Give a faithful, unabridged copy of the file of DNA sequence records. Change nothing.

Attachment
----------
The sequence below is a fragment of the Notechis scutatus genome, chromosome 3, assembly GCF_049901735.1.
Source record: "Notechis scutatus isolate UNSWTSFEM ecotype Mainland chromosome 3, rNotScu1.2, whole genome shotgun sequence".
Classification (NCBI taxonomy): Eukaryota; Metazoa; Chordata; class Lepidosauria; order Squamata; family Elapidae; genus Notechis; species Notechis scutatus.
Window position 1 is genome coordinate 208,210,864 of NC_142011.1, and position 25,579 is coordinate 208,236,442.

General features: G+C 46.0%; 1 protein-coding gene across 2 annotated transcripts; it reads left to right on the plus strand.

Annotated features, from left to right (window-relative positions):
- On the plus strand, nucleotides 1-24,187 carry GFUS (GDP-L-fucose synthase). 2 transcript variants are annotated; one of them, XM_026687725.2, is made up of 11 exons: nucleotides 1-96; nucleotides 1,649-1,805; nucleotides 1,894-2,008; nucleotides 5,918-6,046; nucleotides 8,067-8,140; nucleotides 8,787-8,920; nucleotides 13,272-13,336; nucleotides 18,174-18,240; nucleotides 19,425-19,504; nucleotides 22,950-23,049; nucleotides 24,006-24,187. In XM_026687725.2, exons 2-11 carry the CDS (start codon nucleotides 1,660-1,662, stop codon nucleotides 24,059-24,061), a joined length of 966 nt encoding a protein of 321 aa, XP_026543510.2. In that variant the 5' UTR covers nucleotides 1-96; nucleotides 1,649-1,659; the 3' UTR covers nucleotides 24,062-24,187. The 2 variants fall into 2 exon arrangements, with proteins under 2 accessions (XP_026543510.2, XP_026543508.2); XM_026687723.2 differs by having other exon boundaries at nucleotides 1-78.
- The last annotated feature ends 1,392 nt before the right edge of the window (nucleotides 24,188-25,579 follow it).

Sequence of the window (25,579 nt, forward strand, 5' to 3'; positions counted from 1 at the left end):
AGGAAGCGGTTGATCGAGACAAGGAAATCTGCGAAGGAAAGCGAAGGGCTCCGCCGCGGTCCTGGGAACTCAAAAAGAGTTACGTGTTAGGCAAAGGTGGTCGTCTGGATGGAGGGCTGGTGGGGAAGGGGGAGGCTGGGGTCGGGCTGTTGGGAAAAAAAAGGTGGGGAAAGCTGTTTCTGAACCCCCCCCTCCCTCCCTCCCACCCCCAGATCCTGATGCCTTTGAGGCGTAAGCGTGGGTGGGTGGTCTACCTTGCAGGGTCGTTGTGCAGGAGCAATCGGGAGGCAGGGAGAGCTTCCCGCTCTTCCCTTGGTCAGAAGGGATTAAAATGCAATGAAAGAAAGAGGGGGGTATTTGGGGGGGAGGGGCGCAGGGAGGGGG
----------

The sequence below is a fragment of the Notechis scutatus genome, chromosome 3, assembly GCF_049901735.1.
Source record: "Notechis scutatus isolate UNSWTSFEM ecotype Mainland chromosome 3, rNotScu1.2, whole genome shotgun sequence".
Classification (NCBI taxonomy): Eukaryota; Metazoa; Chordata; class Lepidosauria; order Squamata; family Elapidae; genus Notechis; species Notechis scutatus.
Window position 1 is genome coordinate 208,210,864 of NC_142011.1, and position 25,579 is coordinate 208,236,442.

General features: G+C 46.0%; 1 protein-coding gene across 2 annotated transcripts; it reads left to right on the plus strand.

Annotated features, from left to right (window-relative positions):
- On the plus strand, nucleotides 1-24,187 carry GFUS (GDP-L-fucose synthase). 2 transcript variants are annotated; one of them, XM_026687725.2, is made up of 11 exons: nucleotides 1-96; nucleotides 1,649-1,805; nucleotides 1,894-2,008; nucleotides 5,918-6,046; nucleotides 8,067-8,140; nucleotides 8,787-8,920; nucleotides 13,272-13,336; nucleotides 18,174-18,240; nucleotides 19,425-19,504; nucleotides 22,950-23,049; nucleotides 24,006-24,187. In XM_026687725.2, exons 2-11 carry the CDS (start codon nucleotides 1,660-1,662, stop codon nucleotides 24,059-24,061), a joined length of 966 nt encoding a protein of 321 aa, XP_026543510.2. In that variant the 5' UTR covers nucleotides 1-96; nucleotides 1,649-1,659; the 3' UTR covers nucleotides 24,062-24,187. The 2 variants fall into 2 exon arrangements, with proteins under 2 accessions (XP_026543510.2, XP_026543508.2); XM_026687723.2 differs by having other exon boundaries at nucleotides 1-78.
- The last annotated feature ends 1,392 nt before the right edge of the window (nucleotides 24,188-25,579 follow it).

Sequence of the window (25,579 nt, forward strand, 5' to 3'; positions counted from 1 at the left end):
AGGAAGCGGTTGATCGAGACAAGGAAATCTGCGAAGGAAAGCGAAGGGCTCCGCCGCGGTCCTGGGAACTCAAAAAGAGTTACGTGTTAGGCAAAGGTGGTCGTCTGGATGGAGGGCTGGTGGGGAAGGGGGAGGCTGGGGTCGGGCTGTTGGGAAAAAAAAGGTGGGGAAAGCTGTTTCTGAACCCCCCCCTCCCTCCCTCCCACCCCCAGATCCTGATGCCTTTGAGGCGTAAGCGTGGGTGGGTGGTCTACCTTGCAGGGTCGTTGTGCAGGAGCAATCGGGAGGCAGGGAGAGCTTCCCGCTCTTCCCTTGGTCAGAAGGGATTAAAATGCAATGAAAGAAAGAGGGGGGTATTTGGGGGGGAGGGGCGCAGGGAGGGGG